Bishop Paul asks urgent question about Christians caught up in the war in Gaza

A question about Israel treatment of Christians in war-torn Gaza was asked by Bishop Paul in the House of Lords.

During a session dedicated to an urgent question on the war, Bishop Paul raised details of two incidents concerning the small Christian population of the strip.

The Israel Defense Forces are reported to have destroyed the entrance wall of the Anglican Al-Ahli hospital in Gaza City, closing that facility, detaining most of its staff and leaving a tank on the rubble. 

The second incident related to comments made by the deputy mayor of Jerusalem where she was questioned about a sniper attack on two Christian women in the compound of the Holy Family Church. She said that there were no Christians or churches in Gaza and that they have been “driven out by Hamas”. 

Bishop Paul told the House that, “There remains a small, yet highly visible, Christian community in Gaza, which is very notably engaged in the provision of Gaza’s healthcare facilities.”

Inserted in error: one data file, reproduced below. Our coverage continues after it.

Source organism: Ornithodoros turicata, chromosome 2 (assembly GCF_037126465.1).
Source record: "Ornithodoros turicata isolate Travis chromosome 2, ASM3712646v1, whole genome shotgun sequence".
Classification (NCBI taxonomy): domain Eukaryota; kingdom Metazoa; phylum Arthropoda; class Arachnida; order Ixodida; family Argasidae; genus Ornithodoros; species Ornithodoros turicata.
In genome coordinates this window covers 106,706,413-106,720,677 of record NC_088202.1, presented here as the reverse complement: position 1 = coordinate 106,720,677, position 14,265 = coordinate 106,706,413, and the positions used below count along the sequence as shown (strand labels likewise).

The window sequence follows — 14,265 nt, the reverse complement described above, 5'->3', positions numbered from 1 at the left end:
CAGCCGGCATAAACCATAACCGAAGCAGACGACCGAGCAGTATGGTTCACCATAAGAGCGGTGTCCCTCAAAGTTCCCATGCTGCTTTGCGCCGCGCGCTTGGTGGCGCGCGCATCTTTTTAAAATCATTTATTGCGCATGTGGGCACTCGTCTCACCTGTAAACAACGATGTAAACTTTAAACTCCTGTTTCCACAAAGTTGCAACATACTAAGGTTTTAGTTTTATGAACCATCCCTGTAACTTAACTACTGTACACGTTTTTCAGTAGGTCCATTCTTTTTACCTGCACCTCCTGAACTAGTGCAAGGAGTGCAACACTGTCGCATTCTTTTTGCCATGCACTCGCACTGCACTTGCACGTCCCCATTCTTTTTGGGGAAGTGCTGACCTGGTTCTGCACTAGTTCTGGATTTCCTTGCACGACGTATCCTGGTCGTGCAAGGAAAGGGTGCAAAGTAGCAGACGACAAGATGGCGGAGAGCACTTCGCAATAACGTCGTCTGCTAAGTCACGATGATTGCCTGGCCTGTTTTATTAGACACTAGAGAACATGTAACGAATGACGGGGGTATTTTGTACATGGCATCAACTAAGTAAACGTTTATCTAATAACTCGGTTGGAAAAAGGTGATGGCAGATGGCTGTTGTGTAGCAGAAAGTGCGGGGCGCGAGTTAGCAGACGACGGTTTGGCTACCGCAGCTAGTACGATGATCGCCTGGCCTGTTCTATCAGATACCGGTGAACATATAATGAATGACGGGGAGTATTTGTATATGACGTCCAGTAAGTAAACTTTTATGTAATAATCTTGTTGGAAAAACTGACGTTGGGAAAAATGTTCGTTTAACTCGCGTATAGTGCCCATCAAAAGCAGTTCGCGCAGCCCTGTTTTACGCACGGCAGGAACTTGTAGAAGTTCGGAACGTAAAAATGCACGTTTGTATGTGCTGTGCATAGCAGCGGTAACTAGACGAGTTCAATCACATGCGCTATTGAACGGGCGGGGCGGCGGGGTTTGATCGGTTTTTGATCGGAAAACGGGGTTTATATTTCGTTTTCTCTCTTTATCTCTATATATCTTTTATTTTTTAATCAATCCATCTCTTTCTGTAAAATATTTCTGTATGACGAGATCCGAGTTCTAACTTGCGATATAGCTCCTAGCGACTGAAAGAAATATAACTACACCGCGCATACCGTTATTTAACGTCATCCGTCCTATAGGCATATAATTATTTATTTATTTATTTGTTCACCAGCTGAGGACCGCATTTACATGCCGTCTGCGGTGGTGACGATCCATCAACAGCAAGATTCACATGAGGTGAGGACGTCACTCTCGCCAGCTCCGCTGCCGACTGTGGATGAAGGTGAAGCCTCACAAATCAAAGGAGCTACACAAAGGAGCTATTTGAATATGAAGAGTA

While recognising the right of Israel to pursue its legitimate military objectives, Bishop Paul called on the UK Government  to, “make clear to the Government of Israel that the targeting of religious buildings, their people and the healthcare facilities they provide to the community is unacceptable, and that the Church in this country expects the prompt release of medical staff detained from the Al-Ahli hospital.”

Answering Lord Benyon, Minister of State at the Department for Environment, Food and Rural Affairs said, “Our information is that there were no Hamas fighters in or around the Holy Family compound and that the people who work and live there are nuns and other employees, or people who work with them. We want to make sure that they are protected and given all the protection one has a right to require for such people in a conflict situation.”

You can watch a clip of Bishop Paul’s speech below (credit to

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